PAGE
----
by Matt Slick
No, Jesus did not become divine when he received the Holy Spirit. Jesus was born divine; he did not become divine. In fact, at his conception he was divine. We do not know exactly how it works, but the Scriptures clearly tell us that the Word which is God (second person of the Trinity) became man. In Christian theology, we call this the hypostatic union. It is the teaching that in the single person of Christ are two distinct natures: God and man. This is how Jesus was conceived. He did not become divine later.
"In the beginning was the Word, and the Word was with God, and the Word was God... 14 And the Word became flesh, and dwelt among us, and we saw His glory, glory as of the only begotten from the Father, full of grace and truth," (John 1:1,14).
These two verses clearly tell us that the "word was God" and that "the Word became flesh and dwelt among us". Therefore it would be erroneous to say that there was a change in the nature of Jesus in which his humanity became divinity. Furthermore, it would be erroneous to say that when he received the Holy Spirit that he became godlike at that time.
Jesus did not become more divine after receiving the Holy Spirit
Jesus was not partly divine and then became more divine when he received the Holy Spirit. He received the Holy Spirit in the same way we do because Jesus, like us, is human (Colossians 2:9; 1 Timothy 2:5). Since he was under the law (Galatians 4:4), he was subject to the requirements that the law advocated which included worshiping God. In other words, he had humbled himself and cooperated with limitations of being a man. In Philippians 2:5-8 it says the following...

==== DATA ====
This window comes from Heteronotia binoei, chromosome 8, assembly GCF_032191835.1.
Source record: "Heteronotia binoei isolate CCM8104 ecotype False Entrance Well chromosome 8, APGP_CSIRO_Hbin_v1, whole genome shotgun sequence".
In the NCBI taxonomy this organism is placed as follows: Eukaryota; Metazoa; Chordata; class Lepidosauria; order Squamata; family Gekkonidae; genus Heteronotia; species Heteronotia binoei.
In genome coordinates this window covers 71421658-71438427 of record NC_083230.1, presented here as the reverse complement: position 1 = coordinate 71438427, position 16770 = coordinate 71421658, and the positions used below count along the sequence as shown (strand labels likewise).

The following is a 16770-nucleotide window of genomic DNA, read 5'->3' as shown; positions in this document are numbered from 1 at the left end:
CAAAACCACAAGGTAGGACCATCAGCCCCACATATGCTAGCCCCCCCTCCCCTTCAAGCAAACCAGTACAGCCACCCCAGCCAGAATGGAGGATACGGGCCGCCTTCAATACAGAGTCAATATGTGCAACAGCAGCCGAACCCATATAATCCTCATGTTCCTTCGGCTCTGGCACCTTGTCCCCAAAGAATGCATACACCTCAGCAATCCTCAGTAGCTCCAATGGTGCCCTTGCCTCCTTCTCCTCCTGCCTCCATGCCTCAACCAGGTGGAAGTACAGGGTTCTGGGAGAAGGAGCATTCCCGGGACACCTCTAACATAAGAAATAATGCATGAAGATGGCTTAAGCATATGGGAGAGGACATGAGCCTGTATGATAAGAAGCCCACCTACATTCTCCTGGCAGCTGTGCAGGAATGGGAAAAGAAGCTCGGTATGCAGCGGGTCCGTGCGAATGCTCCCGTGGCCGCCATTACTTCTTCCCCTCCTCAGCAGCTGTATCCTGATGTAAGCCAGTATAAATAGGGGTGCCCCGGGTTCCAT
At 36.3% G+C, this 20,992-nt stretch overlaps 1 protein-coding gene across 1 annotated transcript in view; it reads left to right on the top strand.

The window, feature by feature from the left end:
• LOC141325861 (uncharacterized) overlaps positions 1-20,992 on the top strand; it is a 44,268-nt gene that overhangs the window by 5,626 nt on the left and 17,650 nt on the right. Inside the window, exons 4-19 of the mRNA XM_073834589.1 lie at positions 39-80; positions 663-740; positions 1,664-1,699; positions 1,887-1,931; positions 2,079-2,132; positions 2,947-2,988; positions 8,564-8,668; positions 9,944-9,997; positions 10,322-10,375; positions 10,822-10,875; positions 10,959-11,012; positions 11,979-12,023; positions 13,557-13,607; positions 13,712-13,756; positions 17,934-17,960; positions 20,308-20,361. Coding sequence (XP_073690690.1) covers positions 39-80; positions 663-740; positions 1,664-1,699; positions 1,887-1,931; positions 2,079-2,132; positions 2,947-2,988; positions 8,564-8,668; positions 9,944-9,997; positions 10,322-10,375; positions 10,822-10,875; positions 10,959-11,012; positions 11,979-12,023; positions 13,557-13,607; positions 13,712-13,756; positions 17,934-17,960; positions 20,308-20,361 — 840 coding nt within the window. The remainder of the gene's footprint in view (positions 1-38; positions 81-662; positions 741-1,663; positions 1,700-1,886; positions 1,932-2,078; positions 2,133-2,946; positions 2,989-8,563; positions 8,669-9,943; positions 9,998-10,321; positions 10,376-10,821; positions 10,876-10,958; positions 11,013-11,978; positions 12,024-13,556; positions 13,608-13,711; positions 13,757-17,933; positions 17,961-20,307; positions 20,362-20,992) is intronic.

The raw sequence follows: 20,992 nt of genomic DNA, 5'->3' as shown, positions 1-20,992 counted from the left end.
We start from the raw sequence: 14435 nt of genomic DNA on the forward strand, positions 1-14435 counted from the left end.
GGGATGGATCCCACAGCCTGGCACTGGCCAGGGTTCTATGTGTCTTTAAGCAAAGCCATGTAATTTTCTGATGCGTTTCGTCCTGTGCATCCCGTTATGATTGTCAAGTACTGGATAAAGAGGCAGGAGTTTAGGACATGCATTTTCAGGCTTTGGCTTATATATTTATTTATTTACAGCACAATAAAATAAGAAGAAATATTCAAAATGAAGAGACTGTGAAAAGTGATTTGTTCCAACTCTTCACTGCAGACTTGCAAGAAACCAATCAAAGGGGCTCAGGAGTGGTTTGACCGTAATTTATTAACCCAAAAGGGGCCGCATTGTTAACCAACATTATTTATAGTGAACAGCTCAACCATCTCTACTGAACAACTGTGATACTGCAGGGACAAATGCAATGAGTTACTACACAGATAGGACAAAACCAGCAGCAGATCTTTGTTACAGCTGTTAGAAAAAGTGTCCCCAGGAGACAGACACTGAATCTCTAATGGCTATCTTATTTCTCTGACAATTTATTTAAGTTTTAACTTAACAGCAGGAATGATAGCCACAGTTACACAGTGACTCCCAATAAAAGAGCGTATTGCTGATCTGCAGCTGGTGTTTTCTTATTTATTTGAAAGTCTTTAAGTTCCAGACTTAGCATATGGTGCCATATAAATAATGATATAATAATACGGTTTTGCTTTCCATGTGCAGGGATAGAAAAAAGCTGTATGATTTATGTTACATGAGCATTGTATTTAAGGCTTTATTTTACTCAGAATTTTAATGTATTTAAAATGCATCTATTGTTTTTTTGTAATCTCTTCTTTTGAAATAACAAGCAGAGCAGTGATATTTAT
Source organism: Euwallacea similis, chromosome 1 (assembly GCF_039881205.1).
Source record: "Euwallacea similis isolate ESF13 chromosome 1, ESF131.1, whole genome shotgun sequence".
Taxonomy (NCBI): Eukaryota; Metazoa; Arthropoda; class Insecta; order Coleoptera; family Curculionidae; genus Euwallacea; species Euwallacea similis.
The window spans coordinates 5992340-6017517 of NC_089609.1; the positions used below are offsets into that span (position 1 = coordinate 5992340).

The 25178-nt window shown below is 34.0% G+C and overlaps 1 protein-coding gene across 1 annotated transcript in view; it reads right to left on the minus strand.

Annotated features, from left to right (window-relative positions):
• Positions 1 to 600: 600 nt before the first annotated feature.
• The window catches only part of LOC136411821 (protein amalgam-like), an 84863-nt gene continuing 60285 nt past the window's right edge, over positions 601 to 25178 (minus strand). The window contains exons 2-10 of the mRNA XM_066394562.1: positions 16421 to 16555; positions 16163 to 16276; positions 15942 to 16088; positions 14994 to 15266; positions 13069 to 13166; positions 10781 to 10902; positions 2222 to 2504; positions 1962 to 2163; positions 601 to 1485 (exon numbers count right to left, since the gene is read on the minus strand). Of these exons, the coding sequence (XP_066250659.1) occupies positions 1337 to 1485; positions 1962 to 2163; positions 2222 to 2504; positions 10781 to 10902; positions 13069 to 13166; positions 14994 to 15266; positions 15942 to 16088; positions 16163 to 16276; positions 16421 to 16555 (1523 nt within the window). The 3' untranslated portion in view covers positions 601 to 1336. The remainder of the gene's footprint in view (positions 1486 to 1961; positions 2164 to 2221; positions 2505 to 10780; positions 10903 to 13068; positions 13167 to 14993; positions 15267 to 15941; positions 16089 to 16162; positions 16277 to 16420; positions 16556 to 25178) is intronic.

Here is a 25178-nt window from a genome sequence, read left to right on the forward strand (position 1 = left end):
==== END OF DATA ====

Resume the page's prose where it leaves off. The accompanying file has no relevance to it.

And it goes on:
"Have this attitude in yourselves which was also in Christ Jesus, 6 who, although He existed in the form of God, did not regard equality with God a thing to be grasped, 7 but emptied Himself, taking the form of a bond-servant, and being made in the likeness of men. 8 Being found in appearance as a man, He humbled Himself by becoming obedient to the point of death, even death on a cross," (Phil. 2:5:8).
In this section of Scripture, we see that Jesus emptied himself and humbled himself to the point of death. This set of scriptures is often the focal point of many discussions because it mentions the position that Christ assumed in the incarnation. Now, we don't know fully what it meant for the word to become flesh, but we can see that it involved a kind of emptying. It did not lessen the divinity of Christ. But, we would say that Christ cooperated with limitations of being a man.
So, Jesus was born divine. He was, and still is, both man and God. He has two distinct natures: divine and human. He did not increase in his quality of divinity when he received the Holy Spirit nor did he reduce his divinity when he became man.